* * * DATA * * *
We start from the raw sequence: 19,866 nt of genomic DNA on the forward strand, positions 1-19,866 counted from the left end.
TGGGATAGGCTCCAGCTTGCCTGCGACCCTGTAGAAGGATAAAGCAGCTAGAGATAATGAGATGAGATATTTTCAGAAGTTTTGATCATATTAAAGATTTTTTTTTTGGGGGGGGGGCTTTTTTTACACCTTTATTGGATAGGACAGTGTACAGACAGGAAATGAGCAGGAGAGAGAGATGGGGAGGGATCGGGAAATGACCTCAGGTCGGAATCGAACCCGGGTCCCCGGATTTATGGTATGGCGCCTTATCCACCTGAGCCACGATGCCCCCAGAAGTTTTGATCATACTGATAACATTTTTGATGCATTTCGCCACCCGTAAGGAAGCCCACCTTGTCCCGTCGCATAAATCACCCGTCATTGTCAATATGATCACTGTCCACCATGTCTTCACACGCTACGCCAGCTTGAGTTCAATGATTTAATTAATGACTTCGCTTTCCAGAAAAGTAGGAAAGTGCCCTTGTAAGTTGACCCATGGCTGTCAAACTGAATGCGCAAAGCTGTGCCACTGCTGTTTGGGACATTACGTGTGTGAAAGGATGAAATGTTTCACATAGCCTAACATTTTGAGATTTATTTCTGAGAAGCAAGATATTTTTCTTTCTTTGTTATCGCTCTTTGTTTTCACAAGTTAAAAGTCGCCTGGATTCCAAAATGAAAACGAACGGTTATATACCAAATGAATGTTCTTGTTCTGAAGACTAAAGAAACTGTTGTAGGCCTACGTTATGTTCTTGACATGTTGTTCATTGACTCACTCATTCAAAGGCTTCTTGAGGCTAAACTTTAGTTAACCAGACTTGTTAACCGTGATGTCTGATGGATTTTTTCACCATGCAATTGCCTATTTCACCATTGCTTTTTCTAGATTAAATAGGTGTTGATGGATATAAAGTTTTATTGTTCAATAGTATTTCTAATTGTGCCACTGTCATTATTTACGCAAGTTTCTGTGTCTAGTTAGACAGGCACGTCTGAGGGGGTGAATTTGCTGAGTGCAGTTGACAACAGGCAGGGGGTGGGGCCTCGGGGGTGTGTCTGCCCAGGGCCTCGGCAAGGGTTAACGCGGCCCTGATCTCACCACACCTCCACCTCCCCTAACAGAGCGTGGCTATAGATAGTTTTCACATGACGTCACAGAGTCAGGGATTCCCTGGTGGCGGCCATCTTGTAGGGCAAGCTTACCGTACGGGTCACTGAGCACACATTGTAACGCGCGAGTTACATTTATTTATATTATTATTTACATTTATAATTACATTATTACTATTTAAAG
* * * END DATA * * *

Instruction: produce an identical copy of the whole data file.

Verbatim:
We start from the raw sequence: 19,866 nt of genomic DNA on the forward strand, positions 1-19,866 counted from the left end.
TGGGATAGGCTCCAGCTTGCCTGCGACCCTGTAGAAGGATAAAGCAGCTAGAGATAATGAGATGAGATATTTTCAGAAGTTTTGATCATATTAAAGATTTTTTTTTTGGGGGGGGGGCTTTTTTTACACCTTTATTGGATAGGACAGTGTACAGACAGGAAATGAGCAGGAGAGAGAGATGGGGAGGGATCGGGAAATGACCTCAGGTCGGAATCGAACCCGGGTCCCCGGATTTATGGTATGGCGCCTTATCCACCTGAGCCACGATGCCCCCAGAAGTTTTGATCATACTGATAACATTTTTGATGCATTTCGCCACCCGTAAGGAAGCCCACCTTGTCCCGTCGCATAAATCACCCGTCATTGTCAATATGATCACTGTCCACCATGTCTTCACACGCTACGCCAGCTTGAGTTCAATGATTTAATTAATGACTTCGCTTTCCAGAAAAGTAGGAAAGTGCCCTTGTAAGTTGACCCATGGCTGTCAAACTGAATGCGCAAAGCTGTGCCACTGCTGTTTGGGACATTACGTGTGTGAAAGGATGAAATGTTTCACATAGCCTAACATTTTGAGATTTATTTCTGAGAAGCAAGATATTTTTCTTTCTTTGTTATCGCTCTTTGTTTTCACAAGTTAAAAGTCGCCTGGATTCCAAAATGAAAACGAACGGTTATATACCAAATGAATGTTCTTGTTCTGAAGACTAAAGAAACTGTTGTAGGCCTACGTTATGTTCTTGACATGTTGTTCATTGACTCACTCATTCAAAGGCTTCTTGAGGCTAAACTTTAGTTAACCAGACTTGTTAACCGTGATGTCTGATGGATTTTTTCACCATGCAATTGCCTATTTCACCATTGCTTTTTCTAGATTAAATAGGTGTTGATGGATATAAAGTTTTATTGTTCAATAGTATTTCTAATTGTGCCACTGTCATTATTTACGCAAGTTTCTGTGTCTAGTTAGACAGGCACGTCTGAGGGGGTGAATTTGCTGAGTGCAGTTGACAACAGGCAGGGGGTGGGGCCTCGGGGGTGTGTCTGCCCAGGGCCTCGGCAAGGGTTAACGCGGCCCTGATCTCACCACACCTCCACCTCCCCTAACAGAGCGTGGCTATAGATAGTTTTCACATGACGTCACAGAGTCAGGGATTCCCTGGTGGCGGCCATCTTGTAGGGCAAGCTTACCGTACGGGTCACTGAGCACACATTGTAACGCGCGAGTTACATTTATTTATATTATTATTTACATTTATAATTACATTATTACTATTTAAAG